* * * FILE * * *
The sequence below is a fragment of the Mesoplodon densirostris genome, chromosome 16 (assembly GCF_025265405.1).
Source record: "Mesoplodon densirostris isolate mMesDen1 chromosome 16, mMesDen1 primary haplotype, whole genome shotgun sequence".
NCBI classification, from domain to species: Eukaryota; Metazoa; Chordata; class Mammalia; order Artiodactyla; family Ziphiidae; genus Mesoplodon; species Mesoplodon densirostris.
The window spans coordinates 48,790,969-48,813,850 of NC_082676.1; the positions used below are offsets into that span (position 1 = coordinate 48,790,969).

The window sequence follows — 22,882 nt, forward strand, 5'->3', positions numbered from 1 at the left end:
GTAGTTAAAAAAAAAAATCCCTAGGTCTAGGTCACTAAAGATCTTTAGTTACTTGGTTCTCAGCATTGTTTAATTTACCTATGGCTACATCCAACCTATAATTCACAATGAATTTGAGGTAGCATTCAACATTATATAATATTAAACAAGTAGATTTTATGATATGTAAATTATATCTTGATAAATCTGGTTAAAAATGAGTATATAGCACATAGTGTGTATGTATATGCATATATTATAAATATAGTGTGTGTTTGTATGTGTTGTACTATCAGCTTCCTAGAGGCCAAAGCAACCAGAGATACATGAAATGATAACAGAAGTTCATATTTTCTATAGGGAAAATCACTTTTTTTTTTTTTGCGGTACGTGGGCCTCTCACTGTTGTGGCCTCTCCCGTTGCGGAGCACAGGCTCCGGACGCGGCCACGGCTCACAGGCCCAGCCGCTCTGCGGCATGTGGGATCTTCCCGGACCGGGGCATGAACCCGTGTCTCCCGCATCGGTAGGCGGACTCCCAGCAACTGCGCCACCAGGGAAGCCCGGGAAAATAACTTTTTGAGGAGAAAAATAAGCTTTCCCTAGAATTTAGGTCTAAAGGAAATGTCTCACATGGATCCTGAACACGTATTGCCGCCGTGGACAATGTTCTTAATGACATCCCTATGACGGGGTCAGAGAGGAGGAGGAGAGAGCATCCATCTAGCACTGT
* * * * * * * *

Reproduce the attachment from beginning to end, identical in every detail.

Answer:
The sequence below is a fragment of the Mesoplodon densirostris genome, chromosome 16 (assembly GCF_025265405.1).
Source record: "Mesoplodon densirostris isolate mMesDen1 chromosome 16, mMesDen1 primary haplotype, whole genome shotgun sequence".
NCBI classification, from domain to species: Eukaryota; Metazoa; Chordata; class Mammalia; order Artiodactyla; family Ziphiidae; genus Mesoplodon; species Mesoplodon densirostris.
The window spans coordinates 48,790,969-48,813,850 of NC_082676.1; the positions used below are offsets into that span (position 1 = coordinate 48,790,969).

The window sequence follows — 22,882 nt, forward strand, 5'->3', positions numbered from 1 at the left end:
GTAGTTAAAAAAAAAAATCCCTAGGTCTAGGTCACTAAAGATCTTTAGTTACTTGGTTCTCAGCATTGTTTAATTTACCTATGGCTACATCCAACCTATAATTCACAATGAATTTGAGGTAGCATTCAACATTATATAATATTAAACAAGTAGATTTTATGATATGTAAATTATATCTTGATAAATCTGGTTAAAAATGAGTATATAGCACATAGTGTGTATGTATATGCATATATTATAAATATAGTGTGTGTTTGTATGTGTTGTACTATCAGCTTCCTAGAGGCCAAAGCAACCAGAGATACATGAAATGATAACAGAAGTTCATATTTTCTATAGGGAAAATCACTTTTTTTTTTTTTGCGGTACGTGGGCCTCTCACTGTTGTGGCCTCTCCCGTTGCGGAGCACAGGCTCCGGACGCGGCCACGGCTCACAGGCCCAGCCGCTCTGCGGCATGTGGGATCTTCCCGGACCGGGGCATGAACCCGTGTCTCCCGCATCGGTAGGCGGACTCCCAGCAACTGCGCCACCAGGGAAGCCCGGGAAAATAACTTTTTGAGGAGAAAAATAAGCTTTCCCTAGAATTTAGGTCTAAAGGAAATGTCTCACATGGATCCTGAACACGTATTGCCGCCGTGGACAATGTTCTTAATGACATCCCTATGACGGGGTCAGAGAGGAGGAGGAGAGAGCATCCATCTAGCACTGT